Nigeria is about to host the most fiercely contested election since the end of military rule in 1999, fought out between the ruling People’s Democratic Party (PDP) and a coalition of major opposition parties supplemented by defected PDP members, the All Progressives Congress (APC). The ruling PDP is led by southern Christian incumbent President Goodluck Jonathan, while the APC’s candidate is the ex-military ruler and northern Muslim Muhammadu Buhari, adding great regional and ethnic tension to the vote. Early February it was decided that the national elections would be postponed for six weeks, based on the warning of security chiefs that electoral security could not be guaranteed given the large number of troops needed in the north to fight Boko Haram. Postponed presidential and parliamentary elections are scheduled for 28 March, with state and governorship elections due on 11 April.
Impact on country risk
Insecurity concerns are presumed to be used by the government and its military rank as a desperate attempt to avoid losing the vote and their associated privileges, not in the least shelter from (corruption) persecution. Ironically, President Jonathan’s chances of winning have further deteriorated due to worsening economic indicators - caused by the international oil price shock and waning investors’ confidence - on top of the public desertion of his mentor, former president Obasanjo. The sharp drop in oil revenues has eroded external surpluses and put great pressure on the local currency, leading to rising inflation and a plunge in foreign exchange reserves despite the devaluation of the naira against the dollar by 8% in November. The postponement of the elections brought another run on the naira and the growth outlook for 2015 was revised down by the IMF to 4.8%, coming from 7%. With depleted buffers, deficit spending will inevitably increase external debt levels. This will however not significantly worsen Nigeria’s debt sustainability, given the country’s current low risk for debt distress.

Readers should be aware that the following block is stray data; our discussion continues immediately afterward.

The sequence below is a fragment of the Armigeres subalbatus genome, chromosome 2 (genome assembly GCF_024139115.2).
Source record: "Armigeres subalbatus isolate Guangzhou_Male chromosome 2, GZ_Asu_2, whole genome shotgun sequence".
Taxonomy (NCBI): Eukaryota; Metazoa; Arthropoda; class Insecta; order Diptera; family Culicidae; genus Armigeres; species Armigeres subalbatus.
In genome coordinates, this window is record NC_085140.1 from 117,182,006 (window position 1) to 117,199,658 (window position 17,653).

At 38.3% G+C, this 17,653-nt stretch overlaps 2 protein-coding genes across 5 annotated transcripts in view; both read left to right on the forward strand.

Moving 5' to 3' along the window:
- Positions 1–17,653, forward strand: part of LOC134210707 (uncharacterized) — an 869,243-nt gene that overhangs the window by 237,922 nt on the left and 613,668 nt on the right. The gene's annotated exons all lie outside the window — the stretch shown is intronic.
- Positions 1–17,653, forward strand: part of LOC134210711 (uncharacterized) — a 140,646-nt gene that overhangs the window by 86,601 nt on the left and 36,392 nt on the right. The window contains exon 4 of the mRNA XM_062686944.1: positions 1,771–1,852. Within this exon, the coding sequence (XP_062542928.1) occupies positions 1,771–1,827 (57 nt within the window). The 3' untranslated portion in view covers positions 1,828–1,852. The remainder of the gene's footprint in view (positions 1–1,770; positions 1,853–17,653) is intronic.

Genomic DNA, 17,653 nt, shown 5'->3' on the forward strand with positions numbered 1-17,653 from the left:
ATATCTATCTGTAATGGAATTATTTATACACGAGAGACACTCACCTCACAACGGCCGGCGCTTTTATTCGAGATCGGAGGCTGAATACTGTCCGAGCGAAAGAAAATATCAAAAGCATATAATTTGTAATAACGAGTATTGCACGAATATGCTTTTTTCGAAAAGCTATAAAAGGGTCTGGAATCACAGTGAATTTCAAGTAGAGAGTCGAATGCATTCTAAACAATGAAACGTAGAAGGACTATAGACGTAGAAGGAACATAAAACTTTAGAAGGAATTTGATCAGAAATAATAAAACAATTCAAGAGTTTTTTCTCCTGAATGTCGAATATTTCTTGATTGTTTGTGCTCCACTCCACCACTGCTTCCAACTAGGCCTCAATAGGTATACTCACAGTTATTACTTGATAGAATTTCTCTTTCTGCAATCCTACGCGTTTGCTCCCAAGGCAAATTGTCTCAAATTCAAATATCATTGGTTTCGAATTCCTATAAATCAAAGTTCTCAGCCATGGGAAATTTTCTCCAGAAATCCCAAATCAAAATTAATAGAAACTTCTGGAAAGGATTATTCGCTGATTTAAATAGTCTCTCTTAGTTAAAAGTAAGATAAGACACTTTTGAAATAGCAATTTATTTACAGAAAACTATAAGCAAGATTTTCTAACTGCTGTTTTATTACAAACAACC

Jonathan might be put under great pressure by senior PDP figures to engineer another postponement if the PDP’s chances do not improve by end of March. Hereafter, rioting and violence between protesters and the police would become very likely. The timetable might moreover be pushed beyond constitutional limits, which could put the country in a state of emergency and leave power to the military or an interim regime. Due to important fractions inside the army, such a scenario could furthermore bring about ‘counter-coups’. On the other hand, if the elections do take place and the APC loses, results are likely to be disputed on the back of vote rigging allegations. Either way, the risk for destabilisation in Africa’s biggest economy has increased significantly, which could have an impact on the entire region.
Analyst: Louise Van Cauwenbergh, firstname.lastname@example.org